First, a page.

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Archive Album Review: Anywhere by Anywher

Self-titled LP from ANYWHERE - is the collaborative project of Christian Eric Beaulieu (Triclops!, Liquid Indian) and Cedric Bixler Zavala (The Mars Volta, At The Drive-In) – is a stunning piece of psychedelic rock, with slight leanings towards Pink Floyd at times, you will find yourself hypnotised and entranced by each track. There are surprises with every track, with twists and turns making it impossible to guess the direction of each track.

It was hard to know what to expect from this album. When Cedric Bixler Zavala is involved you know not to anticipate a normal run of the mill affair. At times it is extravagant and outlandish frantic drumming and fast paced acoustic guitars give it a unique feel. What it does well is not descend into an anarchic or pompous matter. Whilst at times sounding slightly chaotic it is refined and structured.

The album begins with a electrical feedback and a set of bongos before a pounding drum track kicks in, flamenco-esque acoustic guitars come in, another electronic interlude signals the start proper of “Pyramid Mirrors”. This is the first glimpse you will get of some fantastic guitar work that shapes the album. With track 2 “Rosa Rugosa” you get the first taste of former Sleepy Sun member Rachel Fannan’s haunting vocals. Her beautiful voice adds another subtle texture. It’s the first real big stand out track on the album. It has a chilled, space like quality to it. You could cut it in half at the 2:30 mark and have two very different songs – you’ll find this is a common theme through out. All of a sudden a track will take a different direction and tempo, it works perfectly though.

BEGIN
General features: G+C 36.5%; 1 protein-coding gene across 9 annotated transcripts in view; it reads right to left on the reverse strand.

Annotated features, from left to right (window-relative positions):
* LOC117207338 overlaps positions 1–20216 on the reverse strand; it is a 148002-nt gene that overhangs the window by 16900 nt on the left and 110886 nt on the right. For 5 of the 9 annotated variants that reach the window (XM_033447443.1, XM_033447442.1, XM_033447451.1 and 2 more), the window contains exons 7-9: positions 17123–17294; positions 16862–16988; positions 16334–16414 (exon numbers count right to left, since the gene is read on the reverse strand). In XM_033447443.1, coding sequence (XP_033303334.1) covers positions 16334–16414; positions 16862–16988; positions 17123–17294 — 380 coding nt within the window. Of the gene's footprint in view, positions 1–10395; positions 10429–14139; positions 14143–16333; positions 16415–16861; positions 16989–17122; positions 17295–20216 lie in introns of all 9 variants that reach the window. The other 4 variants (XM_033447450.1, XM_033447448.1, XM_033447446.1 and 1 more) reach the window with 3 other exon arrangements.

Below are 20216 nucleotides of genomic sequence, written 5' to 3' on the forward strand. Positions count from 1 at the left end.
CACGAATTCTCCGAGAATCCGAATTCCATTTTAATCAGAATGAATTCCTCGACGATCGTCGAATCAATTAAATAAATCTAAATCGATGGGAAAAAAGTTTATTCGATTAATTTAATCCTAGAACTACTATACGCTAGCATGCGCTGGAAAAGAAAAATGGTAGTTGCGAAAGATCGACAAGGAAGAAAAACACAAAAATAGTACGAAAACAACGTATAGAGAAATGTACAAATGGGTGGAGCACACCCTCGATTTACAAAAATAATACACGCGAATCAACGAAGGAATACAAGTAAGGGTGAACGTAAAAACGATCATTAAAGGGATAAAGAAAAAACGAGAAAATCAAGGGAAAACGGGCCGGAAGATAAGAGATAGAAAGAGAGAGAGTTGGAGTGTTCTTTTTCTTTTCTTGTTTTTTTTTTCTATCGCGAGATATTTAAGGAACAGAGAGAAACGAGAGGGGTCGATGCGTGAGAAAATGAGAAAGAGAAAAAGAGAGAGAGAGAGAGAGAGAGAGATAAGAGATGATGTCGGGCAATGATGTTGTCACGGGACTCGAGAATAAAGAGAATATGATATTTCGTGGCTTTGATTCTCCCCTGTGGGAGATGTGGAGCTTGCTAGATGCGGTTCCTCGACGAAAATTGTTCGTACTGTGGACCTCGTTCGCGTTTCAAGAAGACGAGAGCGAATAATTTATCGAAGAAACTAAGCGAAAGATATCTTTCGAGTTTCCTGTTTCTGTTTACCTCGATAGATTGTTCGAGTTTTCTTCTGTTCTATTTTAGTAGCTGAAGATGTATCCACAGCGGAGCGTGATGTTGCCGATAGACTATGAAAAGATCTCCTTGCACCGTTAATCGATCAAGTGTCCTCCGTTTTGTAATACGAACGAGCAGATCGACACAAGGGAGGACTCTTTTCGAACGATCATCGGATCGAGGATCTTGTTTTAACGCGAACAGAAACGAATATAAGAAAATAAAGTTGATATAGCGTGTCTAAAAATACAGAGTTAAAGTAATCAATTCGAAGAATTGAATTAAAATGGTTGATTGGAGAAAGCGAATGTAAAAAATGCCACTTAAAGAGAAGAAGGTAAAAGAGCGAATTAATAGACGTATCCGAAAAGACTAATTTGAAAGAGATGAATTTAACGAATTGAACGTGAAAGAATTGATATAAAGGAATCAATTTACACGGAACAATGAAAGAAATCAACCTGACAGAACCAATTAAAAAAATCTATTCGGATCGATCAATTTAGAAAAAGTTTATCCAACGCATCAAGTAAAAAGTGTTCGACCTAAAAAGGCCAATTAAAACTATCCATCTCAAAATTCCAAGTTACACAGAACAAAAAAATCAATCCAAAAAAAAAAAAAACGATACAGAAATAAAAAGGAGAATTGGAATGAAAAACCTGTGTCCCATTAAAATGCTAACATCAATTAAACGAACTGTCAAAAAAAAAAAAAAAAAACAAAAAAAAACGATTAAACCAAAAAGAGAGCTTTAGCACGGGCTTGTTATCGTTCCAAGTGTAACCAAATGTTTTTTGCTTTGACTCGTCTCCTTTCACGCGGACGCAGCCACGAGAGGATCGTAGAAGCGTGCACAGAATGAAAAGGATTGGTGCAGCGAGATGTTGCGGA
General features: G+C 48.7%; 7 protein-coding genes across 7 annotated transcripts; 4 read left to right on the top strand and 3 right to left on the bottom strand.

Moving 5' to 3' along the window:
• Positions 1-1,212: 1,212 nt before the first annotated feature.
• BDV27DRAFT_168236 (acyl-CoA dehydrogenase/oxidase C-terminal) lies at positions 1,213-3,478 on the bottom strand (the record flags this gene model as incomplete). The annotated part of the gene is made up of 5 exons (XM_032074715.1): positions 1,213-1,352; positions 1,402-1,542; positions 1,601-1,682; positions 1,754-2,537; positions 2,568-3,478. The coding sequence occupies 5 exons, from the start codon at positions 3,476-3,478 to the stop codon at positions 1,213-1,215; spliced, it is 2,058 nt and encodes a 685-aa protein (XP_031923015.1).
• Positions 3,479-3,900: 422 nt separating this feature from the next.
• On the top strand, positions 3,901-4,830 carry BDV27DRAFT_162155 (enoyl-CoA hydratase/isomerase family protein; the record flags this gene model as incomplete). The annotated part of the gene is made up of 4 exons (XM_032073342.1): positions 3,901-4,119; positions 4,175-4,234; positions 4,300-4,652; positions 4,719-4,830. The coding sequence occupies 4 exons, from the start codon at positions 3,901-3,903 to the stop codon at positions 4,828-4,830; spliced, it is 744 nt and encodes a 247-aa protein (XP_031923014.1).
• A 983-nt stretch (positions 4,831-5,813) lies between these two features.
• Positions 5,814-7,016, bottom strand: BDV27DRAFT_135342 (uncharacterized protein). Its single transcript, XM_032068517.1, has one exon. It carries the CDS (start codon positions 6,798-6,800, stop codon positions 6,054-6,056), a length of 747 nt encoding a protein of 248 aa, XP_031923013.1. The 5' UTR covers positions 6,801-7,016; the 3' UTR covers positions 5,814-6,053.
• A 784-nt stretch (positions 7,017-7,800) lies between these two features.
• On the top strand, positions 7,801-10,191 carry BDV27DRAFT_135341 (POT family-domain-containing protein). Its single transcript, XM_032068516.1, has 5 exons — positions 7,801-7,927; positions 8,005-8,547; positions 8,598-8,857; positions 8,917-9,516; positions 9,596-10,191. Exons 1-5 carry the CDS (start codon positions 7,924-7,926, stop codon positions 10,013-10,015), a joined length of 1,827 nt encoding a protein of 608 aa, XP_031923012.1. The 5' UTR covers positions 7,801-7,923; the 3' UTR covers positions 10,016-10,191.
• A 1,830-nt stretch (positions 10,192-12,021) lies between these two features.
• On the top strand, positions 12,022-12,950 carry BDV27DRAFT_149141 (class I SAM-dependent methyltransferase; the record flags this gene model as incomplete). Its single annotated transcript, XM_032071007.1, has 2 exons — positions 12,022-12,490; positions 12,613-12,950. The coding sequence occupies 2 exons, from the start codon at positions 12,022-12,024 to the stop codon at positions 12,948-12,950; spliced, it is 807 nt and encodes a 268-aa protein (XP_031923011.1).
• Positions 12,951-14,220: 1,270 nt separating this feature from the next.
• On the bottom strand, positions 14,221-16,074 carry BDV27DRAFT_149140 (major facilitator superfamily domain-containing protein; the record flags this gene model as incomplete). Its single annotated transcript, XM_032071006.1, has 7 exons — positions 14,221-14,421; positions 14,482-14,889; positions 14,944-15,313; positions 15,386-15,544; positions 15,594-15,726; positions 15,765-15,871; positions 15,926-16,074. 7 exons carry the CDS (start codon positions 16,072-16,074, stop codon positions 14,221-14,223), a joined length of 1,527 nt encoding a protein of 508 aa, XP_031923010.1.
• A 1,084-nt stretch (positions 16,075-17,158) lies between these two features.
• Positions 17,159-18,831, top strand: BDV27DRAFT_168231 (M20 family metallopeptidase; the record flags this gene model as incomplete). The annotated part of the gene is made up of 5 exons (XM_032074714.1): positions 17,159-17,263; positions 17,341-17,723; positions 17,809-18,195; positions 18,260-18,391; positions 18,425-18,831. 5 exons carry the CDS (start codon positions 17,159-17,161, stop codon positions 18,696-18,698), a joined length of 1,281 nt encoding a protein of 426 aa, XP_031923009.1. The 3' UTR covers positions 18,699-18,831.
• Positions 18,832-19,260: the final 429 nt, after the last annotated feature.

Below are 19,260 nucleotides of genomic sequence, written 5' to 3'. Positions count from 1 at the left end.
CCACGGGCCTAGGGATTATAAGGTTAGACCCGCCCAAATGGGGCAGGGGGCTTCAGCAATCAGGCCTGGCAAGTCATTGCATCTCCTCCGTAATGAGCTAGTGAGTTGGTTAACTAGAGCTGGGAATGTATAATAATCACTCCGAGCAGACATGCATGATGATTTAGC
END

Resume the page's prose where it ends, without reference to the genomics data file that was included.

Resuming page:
Track 3 “Khamsin” begins with some ear splitting electrical drone, before going into a psychedelic folk style. Bixler-Zavala’s vocals are light and dreamy – do not expect any At The Drive-In style vocals. “Dead Golden West” features Rachel Fannan again and unsurprisingly it’s a peach. Title track “Anywhere” delivers superb guest vocals from Mike Watts again this adds a new dimension, hypnotic and emotional Watt’s voice is complemented perfectly by the guitar work. Penultimate song “Shaman Mantra” is the best song on the album. It’s subtle and careful, vocals are secondary to the emotive guitars and keys. Album closer “Infrared Moses” is the most upbeat track on the album. Its fast paced, angry acoustic guitars challenging against the cacophony of frantic drums.

On paper many elements of this album shouldn’t work together, it works perfectly though. Don’t listen to this album with any expectations; ignore all contributors’ previous work. It’s superb, and a necessary purchase for a discernable music lover.

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